A stitch in time

Jill Whiting sits at her sewing machine

Wanting to help while staying at home, Jill Whiting met the challenges of the coronavirus (COVID-19) pandemic by uniting a group from Hamilton, Western Victoria, that has now sewn 4000 personal protection gowns for local medical staff.

Local Jill Whiting led and co-ordinated almost 100 generous volunteers who comprise the Team Sewing Project (TS Project) supporting Western District Health Service.

“It has been marvellous to pull the project together so quickly,” says Jill. “We were all told to stay home but the sewing fulfilled a need and allowed us to be connected,” she explains.

She says once COVID-19 restrictions began in Australia, many people in her western-district community were looking for ways to help health workers – with initial fears surgical and medical supplies would become scarce or unobtainable. “There were a lot of people on social media looking for ways to get involved and help,” she says.

Jill, who calls herself a ‘sewer from way back’, saw Bendigo’s Gowns for Doctors group and emailed them for advice on sewing personal protection gear. “They were really generous with their information,” says Jill.

The Bendigo group was making cloth gowns but the Hamilton-based medicos that Jill liaised with preferred heavy-duty plastic gowns and the group set out to design them. “A team at the hospital designed a gown and two employees came up with the prototype that we could work with. It was simple, with holes for the arms and ties at the back. They trialled it at the COVID-19 clinic and came back to us with it,” Jill explains.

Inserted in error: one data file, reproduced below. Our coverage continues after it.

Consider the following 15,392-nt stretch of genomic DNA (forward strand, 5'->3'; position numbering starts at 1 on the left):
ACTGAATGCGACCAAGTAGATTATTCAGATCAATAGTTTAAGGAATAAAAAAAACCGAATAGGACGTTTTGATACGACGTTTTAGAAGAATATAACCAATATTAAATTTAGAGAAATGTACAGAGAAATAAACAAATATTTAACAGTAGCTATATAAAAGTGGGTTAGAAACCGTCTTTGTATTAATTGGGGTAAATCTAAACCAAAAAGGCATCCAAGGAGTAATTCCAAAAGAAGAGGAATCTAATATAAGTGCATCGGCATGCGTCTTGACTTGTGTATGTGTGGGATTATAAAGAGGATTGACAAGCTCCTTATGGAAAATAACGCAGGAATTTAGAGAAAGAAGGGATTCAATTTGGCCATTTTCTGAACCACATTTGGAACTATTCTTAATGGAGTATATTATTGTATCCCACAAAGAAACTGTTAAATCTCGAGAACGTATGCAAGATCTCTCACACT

Thankfully, volunteers did not require couture-level sewing skills. “Everyone only had to sew the two underarm seams. A straight stitch. Two lines,” says Jill.

Now 4000 gowns have been delivered to the Western District Health Service. “They had to quarantine the gowns for a while after delivery, just to be sure, but now they are all available for use,” explains Jill.

She says the TS Project allowed volunteers to contribute when and how they could. “Some sewers took 100 gowns; others took smaller bundles,” she says.

The sewing team is now taking a breather but, if the need arises, they can connect again easily. “I think it has really filled a void in some people’s lives at a really challenging time,” adds Jill.

Tell us how your community has connected in recent months.

Pictured above: Hamilton local Jill Whiting hard at work making a protective gown for medical staff

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